MR. JUSTICE MARSHALL delivered the opinion of the Court.
Appellant, the mother of an illegitimate child, brought this action in United States District Court on behalf of herself, her child, and others similarly situated to enjoin
Article 602, in relevant part, provides: "any parent who shall wilfully desert, neglect or refuse to provide for the support and maintenance of his or her child or children under eighteen years of age, shall be guilty of a misdemeanor, and upon conviction, shall be punished by confinement in the County Jail for not more than two years." The Texas courts have consistently construed this statute to apply solely to the parents of legitimate children and to impose no duty of support on the parents of illegitimate children. See Home of the Holy Infancy v. Kaska, 397 S.W.2d 208, 210 (Tex. 1966); Beaver v. State, 96 Tex. Cr. R. 179, 256 S. W. 929 (1923). In her complaint, appellant alleges that one Richard D. is the father of her child, that Richard D. has refused to provide support for the child, and that although appellant made application to the local district attorney for enforcement of Art. 602 against Richard D., the district attorney refused to take action for the express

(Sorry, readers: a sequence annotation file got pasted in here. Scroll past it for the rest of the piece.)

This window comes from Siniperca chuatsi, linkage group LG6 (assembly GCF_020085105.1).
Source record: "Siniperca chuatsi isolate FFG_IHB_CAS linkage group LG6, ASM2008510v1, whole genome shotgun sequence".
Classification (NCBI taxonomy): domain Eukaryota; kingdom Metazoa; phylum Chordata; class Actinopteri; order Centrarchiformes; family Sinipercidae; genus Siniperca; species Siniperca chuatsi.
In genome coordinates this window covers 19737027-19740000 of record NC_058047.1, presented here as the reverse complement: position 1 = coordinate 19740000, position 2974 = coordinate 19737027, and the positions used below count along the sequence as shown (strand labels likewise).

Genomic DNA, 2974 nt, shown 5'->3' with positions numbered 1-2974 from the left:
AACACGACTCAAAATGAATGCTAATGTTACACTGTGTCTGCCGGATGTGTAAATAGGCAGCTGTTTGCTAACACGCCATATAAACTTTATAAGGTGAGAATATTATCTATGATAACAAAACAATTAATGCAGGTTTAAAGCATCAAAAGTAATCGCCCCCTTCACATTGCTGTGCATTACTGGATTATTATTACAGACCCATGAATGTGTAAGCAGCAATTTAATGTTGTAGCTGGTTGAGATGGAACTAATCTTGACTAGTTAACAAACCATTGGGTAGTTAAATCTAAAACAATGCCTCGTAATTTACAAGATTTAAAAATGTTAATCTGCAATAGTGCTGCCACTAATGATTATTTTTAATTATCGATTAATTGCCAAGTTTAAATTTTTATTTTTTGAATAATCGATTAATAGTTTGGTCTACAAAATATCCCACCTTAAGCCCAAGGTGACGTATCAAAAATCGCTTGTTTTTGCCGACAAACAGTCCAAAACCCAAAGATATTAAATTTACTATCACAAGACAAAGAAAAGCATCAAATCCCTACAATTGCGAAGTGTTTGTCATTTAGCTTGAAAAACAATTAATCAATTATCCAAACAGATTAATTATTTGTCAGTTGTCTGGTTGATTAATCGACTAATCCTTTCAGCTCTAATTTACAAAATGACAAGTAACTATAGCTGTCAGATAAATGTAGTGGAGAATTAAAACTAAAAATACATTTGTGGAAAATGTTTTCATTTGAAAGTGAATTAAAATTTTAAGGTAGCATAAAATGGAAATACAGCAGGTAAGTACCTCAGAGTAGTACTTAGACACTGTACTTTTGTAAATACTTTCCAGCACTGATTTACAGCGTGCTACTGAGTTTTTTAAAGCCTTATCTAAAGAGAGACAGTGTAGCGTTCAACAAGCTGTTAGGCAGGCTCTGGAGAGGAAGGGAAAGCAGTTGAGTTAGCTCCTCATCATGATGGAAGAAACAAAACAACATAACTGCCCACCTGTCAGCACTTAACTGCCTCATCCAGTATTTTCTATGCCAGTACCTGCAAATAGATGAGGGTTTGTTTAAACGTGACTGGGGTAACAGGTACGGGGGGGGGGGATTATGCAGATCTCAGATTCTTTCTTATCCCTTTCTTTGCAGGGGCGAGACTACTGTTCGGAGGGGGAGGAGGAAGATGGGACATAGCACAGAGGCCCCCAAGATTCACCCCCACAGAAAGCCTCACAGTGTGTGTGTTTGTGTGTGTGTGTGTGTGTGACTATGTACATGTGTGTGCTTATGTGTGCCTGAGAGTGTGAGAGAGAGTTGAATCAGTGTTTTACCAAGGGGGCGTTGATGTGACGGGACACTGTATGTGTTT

Appellant argues that this interpretation of Art. 602 discriminates between legitimate and illegitimate children without rational foundation and therefore violates the Equal Protection Clause of the Fourteenth Amendment. Cf. Gomez v. Perez, 409 U.S. 535 (1973); Weber v. Aetna Casualty & Surety Co., 406 U.S. 164 (1972); Glona v. American Guarantee & Liability Ins. Co., 391 U.S. 73 (1968); Levy v. Louisiana, 391 U.S. 68 (1968). But cf. Labine v. Vincent, 401 U.S. 532 (1971). Although her complaint is not entirely clear on this point, she apparently seeks an injunction running against the district attorney forbidding him from declining prosecution on the ground that the unsupported child is illegitimate.
Before we can consider the merits of appellant's claim or the propriety of the relief requested, however, appellant must first demonstrate that she is entitled to invoke the judicial process. She must, in other words, show that the facts alleged present the court with a "case or controversy" in the constitutional sense and that she is a proper plaintiff to raise the issues sought to be litigated. The threshold question which must be answered is whether the appellant has "alleged such a personal stake in the outcome of the controversy as to assure that concrete adverseness which sharpens the presentation of issues upon which the court so largely depends for illumination of difficult constitutional questions." Baker v. Carr, 369 U.S. 186, 204 (1962).